Imagine a miner hanging his hard hat on the wall after a long day. He’s done, having finished his work. In the case of this idiom, however, the person hanging up his hat doesn’t have to work at all anymore because he’s just snagged a wealthy wife.
In English, we have the expressions “hang up one’s gloves,” “hang up one’s boots” and “hang up one’s hat.” They all mean to retire, or quit doing something. Notice that the objects referred to in the idioms—gloves, boots and hat—are those often used by the working class to perform various job functions.
The Italian “Attaccarre il cappello” not only means quitting in general, but has the added sense of quitting by virtue of marrying somebody rich (usually a man marrying a rich woman). So the Italian version wins this one, what with all the perks of a golden retirement.
25. L’abito non fa il monaco (The dress does not make the monk)
Everyone knows that “clothes don’t make the man.” We shouldn’t judge anybody on looks, we shouldn’t “judge a book by its cover.” But if that man is covered in fine Italian leather and smells like Armani in the morning, we really can’t help but judge away—albeit favorably.
26. Caduto dalle nuvole (Fallen from the clouds)
This means to be completely taken by surprise, usually from news of something that’s negative in nature. “Taken aback” captures some of the same meaning, as in “She was taken aback when she heard that I lost the baby.”
27. Mal comune, mezzo gaudio (Common bad, half rejoice)
Misery does love company. (This is a conclusion that has been borne out in psychological research.) To put it in a more positive way, “a trouble shared is a trouble halved.”
28. Farsene un baffo (To make a mustache of it)
Consider a mustache. It’s just there, growing on your face, without any effort. It’s always there, but you don’t really notice it. It doesn’t bother you at all.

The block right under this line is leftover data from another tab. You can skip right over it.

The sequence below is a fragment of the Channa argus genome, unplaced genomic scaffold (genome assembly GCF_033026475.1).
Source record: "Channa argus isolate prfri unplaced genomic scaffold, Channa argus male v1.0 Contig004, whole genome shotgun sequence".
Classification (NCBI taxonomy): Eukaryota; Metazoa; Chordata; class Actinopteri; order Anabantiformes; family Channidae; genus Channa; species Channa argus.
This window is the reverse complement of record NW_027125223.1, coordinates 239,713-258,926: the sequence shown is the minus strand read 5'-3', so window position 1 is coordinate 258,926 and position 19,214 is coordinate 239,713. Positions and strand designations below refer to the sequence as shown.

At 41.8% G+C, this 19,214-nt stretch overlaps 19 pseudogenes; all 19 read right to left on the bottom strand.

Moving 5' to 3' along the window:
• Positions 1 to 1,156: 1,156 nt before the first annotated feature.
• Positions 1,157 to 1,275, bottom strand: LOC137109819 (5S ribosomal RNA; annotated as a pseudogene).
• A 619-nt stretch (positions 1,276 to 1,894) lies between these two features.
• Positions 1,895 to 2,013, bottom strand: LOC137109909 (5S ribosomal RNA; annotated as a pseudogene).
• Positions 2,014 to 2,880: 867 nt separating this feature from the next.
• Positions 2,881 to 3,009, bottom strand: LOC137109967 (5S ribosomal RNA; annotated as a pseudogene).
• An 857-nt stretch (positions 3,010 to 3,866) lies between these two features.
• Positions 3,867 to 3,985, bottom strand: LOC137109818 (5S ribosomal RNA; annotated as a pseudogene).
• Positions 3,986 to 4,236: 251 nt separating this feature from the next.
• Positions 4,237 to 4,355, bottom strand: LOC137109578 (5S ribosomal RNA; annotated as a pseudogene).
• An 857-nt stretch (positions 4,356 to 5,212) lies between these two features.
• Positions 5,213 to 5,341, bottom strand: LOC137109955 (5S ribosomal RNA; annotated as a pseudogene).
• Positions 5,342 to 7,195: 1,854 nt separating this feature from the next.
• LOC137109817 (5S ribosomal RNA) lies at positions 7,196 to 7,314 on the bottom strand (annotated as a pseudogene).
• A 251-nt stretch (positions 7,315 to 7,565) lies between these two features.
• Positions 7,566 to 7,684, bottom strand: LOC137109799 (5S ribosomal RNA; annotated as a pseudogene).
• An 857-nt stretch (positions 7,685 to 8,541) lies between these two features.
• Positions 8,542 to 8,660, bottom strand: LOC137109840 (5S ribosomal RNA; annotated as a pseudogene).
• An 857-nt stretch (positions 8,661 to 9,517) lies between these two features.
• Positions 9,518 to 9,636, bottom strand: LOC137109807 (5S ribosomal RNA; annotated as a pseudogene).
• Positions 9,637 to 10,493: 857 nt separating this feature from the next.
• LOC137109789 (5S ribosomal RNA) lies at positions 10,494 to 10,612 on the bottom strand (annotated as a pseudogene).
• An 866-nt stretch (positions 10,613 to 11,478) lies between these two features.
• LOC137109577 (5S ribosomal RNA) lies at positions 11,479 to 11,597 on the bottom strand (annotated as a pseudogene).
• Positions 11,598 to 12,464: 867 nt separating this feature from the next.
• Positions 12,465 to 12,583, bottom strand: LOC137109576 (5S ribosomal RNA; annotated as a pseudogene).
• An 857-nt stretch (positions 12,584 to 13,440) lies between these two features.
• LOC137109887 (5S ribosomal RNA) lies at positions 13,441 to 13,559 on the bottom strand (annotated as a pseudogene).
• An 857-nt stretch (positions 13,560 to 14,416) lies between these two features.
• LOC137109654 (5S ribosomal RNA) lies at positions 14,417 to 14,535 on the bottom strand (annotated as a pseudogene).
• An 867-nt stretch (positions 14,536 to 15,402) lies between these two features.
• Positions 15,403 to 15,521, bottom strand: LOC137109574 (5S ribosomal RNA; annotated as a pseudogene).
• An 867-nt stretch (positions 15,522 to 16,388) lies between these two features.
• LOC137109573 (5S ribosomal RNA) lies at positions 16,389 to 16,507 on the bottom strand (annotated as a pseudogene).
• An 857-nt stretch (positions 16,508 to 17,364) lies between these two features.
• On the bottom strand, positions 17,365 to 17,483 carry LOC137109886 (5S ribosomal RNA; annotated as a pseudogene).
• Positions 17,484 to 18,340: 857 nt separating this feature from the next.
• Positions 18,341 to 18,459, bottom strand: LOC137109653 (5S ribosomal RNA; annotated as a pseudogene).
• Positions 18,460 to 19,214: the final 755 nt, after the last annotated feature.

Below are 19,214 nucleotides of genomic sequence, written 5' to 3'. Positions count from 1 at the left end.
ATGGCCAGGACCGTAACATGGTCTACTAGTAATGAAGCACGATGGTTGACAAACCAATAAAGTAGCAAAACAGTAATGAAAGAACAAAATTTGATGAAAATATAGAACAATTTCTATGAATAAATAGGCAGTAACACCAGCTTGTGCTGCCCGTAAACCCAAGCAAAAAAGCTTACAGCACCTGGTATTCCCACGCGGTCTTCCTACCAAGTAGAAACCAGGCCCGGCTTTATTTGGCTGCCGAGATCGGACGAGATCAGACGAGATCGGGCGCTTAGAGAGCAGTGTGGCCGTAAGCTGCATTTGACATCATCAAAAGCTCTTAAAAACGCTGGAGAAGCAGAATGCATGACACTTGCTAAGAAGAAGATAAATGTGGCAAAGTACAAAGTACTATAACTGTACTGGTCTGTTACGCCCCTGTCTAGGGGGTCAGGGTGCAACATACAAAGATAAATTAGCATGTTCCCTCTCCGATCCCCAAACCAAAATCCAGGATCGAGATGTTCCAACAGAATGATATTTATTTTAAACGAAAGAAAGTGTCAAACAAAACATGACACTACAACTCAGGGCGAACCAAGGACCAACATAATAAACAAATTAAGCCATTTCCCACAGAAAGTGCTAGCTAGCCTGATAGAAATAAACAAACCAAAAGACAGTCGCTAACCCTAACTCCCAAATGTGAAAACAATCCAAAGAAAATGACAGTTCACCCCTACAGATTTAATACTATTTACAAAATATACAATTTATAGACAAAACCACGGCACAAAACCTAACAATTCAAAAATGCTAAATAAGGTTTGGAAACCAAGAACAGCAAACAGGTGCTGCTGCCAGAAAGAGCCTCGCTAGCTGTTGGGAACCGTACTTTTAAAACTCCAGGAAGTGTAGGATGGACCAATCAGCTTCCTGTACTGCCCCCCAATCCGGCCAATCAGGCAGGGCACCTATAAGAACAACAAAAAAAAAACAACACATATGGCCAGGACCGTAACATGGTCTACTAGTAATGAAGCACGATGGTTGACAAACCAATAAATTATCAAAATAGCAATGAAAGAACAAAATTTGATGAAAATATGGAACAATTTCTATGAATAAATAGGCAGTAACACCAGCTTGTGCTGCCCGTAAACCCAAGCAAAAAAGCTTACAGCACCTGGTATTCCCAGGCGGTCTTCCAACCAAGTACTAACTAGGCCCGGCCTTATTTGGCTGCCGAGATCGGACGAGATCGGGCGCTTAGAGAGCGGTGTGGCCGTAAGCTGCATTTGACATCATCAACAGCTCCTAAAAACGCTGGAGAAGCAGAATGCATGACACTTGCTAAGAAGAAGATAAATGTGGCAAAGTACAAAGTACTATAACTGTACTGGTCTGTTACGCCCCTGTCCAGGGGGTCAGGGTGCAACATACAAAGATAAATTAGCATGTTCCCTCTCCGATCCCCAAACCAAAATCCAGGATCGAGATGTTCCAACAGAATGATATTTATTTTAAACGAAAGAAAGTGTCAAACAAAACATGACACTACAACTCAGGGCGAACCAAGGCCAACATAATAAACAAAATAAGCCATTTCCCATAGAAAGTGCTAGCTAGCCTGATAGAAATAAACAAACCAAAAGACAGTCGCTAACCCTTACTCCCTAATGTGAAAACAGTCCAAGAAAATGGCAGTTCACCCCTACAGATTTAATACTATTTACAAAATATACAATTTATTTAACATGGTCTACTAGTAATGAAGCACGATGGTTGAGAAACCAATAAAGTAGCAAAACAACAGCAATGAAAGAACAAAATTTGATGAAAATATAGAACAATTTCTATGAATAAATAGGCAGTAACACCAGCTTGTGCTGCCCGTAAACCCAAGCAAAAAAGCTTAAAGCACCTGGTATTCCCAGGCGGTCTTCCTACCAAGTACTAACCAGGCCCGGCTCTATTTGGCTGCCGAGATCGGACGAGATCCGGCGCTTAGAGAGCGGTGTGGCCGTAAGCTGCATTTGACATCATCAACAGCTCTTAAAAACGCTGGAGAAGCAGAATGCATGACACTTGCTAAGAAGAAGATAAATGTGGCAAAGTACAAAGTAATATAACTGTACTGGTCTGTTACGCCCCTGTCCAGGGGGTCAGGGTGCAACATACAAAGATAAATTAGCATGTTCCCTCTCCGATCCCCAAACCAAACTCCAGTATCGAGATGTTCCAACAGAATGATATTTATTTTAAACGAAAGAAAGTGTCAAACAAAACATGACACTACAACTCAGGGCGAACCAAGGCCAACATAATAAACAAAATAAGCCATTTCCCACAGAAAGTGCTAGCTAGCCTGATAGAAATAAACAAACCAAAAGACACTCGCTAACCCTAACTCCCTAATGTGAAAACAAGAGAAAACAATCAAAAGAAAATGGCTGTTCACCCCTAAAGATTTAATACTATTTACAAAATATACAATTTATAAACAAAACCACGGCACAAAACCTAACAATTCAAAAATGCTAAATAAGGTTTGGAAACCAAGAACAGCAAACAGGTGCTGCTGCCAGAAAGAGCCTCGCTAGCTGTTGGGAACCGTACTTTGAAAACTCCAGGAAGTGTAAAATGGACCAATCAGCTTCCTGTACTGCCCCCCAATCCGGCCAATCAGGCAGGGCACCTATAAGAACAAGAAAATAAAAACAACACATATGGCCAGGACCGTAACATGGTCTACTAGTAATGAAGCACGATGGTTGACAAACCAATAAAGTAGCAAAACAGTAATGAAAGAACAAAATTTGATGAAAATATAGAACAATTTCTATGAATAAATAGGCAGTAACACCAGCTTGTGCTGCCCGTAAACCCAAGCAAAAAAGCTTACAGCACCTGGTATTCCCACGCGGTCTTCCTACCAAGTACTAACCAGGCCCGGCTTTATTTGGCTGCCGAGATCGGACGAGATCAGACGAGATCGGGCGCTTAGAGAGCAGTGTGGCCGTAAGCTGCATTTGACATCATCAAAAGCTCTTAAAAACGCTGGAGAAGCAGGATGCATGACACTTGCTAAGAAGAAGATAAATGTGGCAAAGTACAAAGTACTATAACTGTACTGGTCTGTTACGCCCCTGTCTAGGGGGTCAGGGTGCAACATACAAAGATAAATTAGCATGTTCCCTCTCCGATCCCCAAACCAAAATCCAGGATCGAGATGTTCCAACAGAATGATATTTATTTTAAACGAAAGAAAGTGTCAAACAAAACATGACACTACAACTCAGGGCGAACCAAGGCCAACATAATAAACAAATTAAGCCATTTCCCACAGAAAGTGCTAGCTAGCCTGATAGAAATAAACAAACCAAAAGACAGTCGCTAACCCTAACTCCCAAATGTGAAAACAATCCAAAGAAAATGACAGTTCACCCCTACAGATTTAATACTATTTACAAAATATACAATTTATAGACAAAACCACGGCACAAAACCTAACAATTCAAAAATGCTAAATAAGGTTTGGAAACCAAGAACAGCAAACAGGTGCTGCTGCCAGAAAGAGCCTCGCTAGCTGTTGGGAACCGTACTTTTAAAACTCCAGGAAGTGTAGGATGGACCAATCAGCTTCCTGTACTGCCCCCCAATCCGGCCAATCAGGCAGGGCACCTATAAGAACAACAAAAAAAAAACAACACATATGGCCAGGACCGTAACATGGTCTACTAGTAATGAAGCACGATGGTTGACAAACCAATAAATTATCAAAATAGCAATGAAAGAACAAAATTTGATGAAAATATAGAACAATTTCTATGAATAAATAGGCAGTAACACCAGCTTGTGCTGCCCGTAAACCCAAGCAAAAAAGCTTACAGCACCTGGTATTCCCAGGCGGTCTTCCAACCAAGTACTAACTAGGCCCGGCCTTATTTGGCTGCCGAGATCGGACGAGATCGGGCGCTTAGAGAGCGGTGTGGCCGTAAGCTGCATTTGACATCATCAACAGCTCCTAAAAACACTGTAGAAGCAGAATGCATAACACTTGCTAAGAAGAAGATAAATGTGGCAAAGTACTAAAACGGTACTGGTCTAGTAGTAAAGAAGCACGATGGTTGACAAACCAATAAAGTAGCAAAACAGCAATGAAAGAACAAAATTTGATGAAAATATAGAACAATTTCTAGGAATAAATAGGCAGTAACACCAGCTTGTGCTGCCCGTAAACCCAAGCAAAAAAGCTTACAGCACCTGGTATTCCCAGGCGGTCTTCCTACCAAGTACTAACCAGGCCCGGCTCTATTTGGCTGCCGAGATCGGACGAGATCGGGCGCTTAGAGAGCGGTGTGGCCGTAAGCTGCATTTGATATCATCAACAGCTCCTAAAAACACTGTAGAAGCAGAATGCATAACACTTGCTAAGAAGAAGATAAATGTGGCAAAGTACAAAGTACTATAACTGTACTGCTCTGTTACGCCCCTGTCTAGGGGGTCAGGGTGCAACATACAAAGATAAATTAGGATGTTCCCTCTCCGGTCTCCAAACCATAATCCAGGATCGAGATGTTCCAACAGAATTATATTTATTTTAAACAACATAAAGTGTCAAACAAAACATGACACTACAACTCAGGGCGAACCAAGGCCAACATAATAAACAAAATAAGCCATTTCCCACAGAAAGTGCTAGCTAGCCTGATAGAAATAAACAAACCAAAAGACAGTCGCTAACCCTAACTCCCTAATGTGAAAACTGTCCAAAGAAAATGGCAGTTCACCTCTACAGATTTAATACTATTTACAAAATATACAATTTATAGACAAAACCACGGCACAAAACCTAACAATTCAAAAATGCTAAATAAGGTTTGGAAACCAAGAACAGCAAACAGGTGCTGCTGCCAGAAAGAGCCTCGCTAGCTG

To make a mustache out of something means to treat something as insignificant, or not bothersome or burdensome at all. So you don’t make a fuss about it.
29. Ogni morte di papa (Every death of a pope)
Italians revere the Pope, but they do have an expression for saying “once in a blue moon” that’s based on his demise. It’s “ogni morte di papa.” These fellows often reach a ripe old age before checking out. (Seems like being close to God does have its perks.)
So really, the death of a pope doesn’t come very often, making the idiomatic expression a fitting description.
30. Tale madre, tale figlia/Tale padre, tale figlio (Such mother, such daughter/Such father, such son)
Like mother, like daughter.
Like father, like son.
Such is life. It doesn’t matter which hemisphere on earth you live in. Soon enough, you’ll embody your folks’ spirits—hovering over others, asking them if they’ve eaten, just like Mom. Or fixing light bulbs even when they’re working perfectly fine, just like, well, Mom.
31. Tutto fa brodo (Everything makes broth, soup)
This Italian expression means every little thing counts. Everything contributes something to the whole—whether it be a lone euro tossed into a donation basket, 10 minutes of quality time spent with your young daughter or a simple smile given to the old lady who rings up your groceries…
Imagine making soup. You’ve got a plethora of vegetables ready to be dunked into the water. You’ve got pinches of different spices and ingredients set to add a distinct flavor. Every little thing you have contributes to the whole. You don’t need a whole lot, just little pinches of many things, and you get exquisite soup.
32. Un pezzo grosso (A big piece)
From little things we go to big things.
“Un pezzo grosso” is synonymous to the English idiom “big shot” or “big wig,” usually referring to somebody of high importance or someone who wields strong influence over the whole.
For example, the Italian prime minister is “un pezzo grosso” of the whole Italian political system. In fact, the biggest of them all.
33. Calare le brache (To pull down one’s pants)
“Calare le brache” means to chicken out and surrender. Another Italian idiom in the same vein is “chiudere bottega” (to close up shop), which means to give up.
You may not master Italian in a week or two, but it’s no reason to give up. Keep your store open and your pants up!
34. Avere un cervello di gallina (To have a hen’s brain)
A person who acts stupidly, has low intelligence or has poor judgment is said to have a hen’s brain.